Because Luxemburg did not believe that capitalism could be reformed without revolution, she is rightly infamous as a revolutionary to this day. Eduard Bernstein, her opponent in the SPD, had proposed in his book The Preconditions of Socialism and the Tasks of Social Democracy (1899) a non-revolutionary overcoming of the profit principle by peaceful, reformist means. Luxemburg firmly rejected this departure from the Marxist assumption that revolution was unavoidable if humanity was not to relapse into barbarism. Instead, she argued for reformist day-to-day politics oriented towards the requirements of a revolutionary perspective.
Luxemburg’s book Reform or Revolution? (1899) is still significant for addressing the problems we face today. In it, she avoided the trap into which a strict opposition between reform and revolution inevitably leads. It was precisely this discussion, however, that—even before her murder—was to split the socialist workers’ movement. One current sought to overcome the dominance of profit-oriented interests with reformist methods. Another strove for the same goal with revolutionary methods. This splitting of forces critical of capitalism into two main streams and many small rivulets created a vast “socialist delta”. None of these rivers reached the free sea of socialism—neither that of the communists calling for revolution nor that of the heirs of Eduard Bernstein. This failure of socialist policy opened a space for fascism and, in the 1970s, for neoliberalism, which continues to shape the economy and society of the world to this day.
Luxemburg hoped to introduce a renewed economy through a combination of reform and revolution, although for her revolution was not synonymous with the use of violence:
“In the bourgeois revolutions, bloodshed, terror and political murder were indispensable weapons in the hands of the rising classes.—The proletarian revolution does not need terror to meet its goals. It hates and abhors the murder of human beings. It does not need these means of struggle because it fights not individuals but institutions, because it does not enter the arena with naive illusions whose disappointment it must avenge with blood.”
For Luxemburg, revolutionary violence was at best acceptable as counter-violence—when the ruling class broke the principles of law and resorted to violence. Terror, by contrast, was rejected by Luxemburg, and especially individual terror, since it only legitimized more state oppression. Instead, she agreed with the early West European socialist movement, which had seen in a combination of political education, organization, and mass struggle the methods to liberate society from the profit principle:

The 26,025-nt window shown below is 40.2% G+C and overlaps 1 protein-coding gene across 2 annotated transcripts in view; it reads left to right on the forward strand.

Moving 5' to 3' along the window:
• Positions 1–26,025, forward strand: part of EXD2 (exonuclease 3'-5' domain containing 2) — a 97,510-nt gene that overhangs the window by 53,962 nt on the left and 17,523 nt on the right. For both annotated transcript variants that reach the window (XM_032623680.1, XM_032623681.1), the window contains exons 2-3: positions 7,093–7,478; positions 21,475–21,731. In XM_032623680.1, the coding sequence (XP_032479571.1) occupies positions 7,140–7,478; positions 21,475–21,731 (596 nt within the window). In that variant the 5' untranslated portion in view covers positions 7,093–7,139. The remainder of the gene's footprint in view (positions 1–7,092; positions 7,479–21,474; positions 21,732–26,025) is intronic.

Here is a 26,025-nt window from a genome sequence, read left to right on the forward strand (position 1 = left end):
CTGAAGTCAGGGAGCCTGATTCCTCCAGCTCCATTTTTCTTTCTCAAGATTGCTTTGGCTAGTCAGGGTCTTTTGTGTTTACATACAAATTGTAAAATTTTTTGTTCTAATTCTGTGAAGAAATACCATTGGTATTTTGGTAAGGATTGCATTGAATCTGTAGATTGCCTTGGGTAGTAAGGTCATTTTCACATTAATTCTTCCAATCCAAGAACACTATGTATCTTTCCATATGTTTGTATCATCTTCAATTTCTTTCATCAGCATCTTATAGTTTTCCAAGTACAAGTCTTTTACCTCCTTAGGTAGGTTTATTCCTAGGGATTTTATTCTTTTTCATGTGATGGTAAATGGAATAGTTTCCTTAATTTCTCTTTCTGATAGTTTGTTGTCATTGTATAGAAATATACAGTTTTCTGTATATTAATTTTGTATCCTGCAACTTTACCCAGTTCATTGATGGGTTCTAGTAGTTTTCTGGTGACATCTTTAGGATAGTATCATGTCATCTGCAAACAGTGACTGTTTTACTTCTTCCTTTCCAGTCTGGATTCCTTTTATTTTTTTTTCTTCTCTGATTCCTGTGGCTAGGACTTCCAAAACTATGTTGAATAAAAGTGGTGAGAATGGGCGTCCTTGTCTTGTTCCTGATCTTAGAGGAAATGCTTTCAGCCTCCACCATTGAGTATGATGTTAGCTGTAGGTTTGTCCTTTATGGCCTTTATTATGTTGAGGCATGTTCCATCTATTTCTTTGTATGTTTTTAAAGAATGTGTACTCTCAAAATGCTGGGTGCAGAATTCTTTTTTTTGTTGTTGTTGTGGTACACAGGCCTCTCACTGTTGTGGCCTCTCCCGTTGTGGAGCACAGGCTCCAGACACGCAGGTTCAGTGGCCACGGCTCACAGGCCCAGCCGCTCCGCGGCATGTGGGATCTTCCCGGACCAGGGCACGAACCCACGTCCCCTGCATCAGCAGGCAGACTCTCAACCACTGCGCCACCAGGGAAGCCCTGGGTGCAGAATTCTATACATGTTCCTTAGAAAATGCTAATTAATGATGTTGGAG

“It is not the use of physical force, but the revolutionary determination of the masses not to shrink, if necessary, from the extreme consequences of their strike action, and to make all sacrifices, that gives this action such irresistible force that it is often capable of leading the struggle to notable victories in a short time.”
For Luxemburg, revolutions grew out of class struggle. Marx’s expectation—expressed in 1848 and at least half abandoned by Friedrich Engels in 1895—that a revolution would open the door to socialism without further ado was no longer shared by Luxemburg, at the latest after the defeated Russian revolution of 1905/06. She understood that every revolution suffers a setback after the inevitable flagging of the forces driving it. However, the further the revolution is driven to the left, the smaller the setback, up to a—temporary, because not permanently viable—dictatorship of the proletariat. This is the central point in Luxemburg’s understanding of revolution.
From then on, Luxemburg understood revolutions as long-term, repeatedly interrupted processes—as cycles, not individual events. A socialist revolution could not be “accomplished within 24 hours”, but would rather shape a long period of history.
Against the backdrop of today’s protest movements, not least the climate protests, Luxemburg’s reflections on the interaction of reform and revolution assume greater relevance. Worldwide movements like Fridays for Future show that they are able to build up pressure that forces the political system to change.
- Rosa Luxemburg, “Was will der Spartakusbund?”, Gesammelte Werke, vol. 4, Berlin, 1974 [December 1918], p. 443.
- Rosa Luxemburg, “Das belgische Experiment”, Gesammelte Werke, vol. 3, Berlin, 1973, p. 204.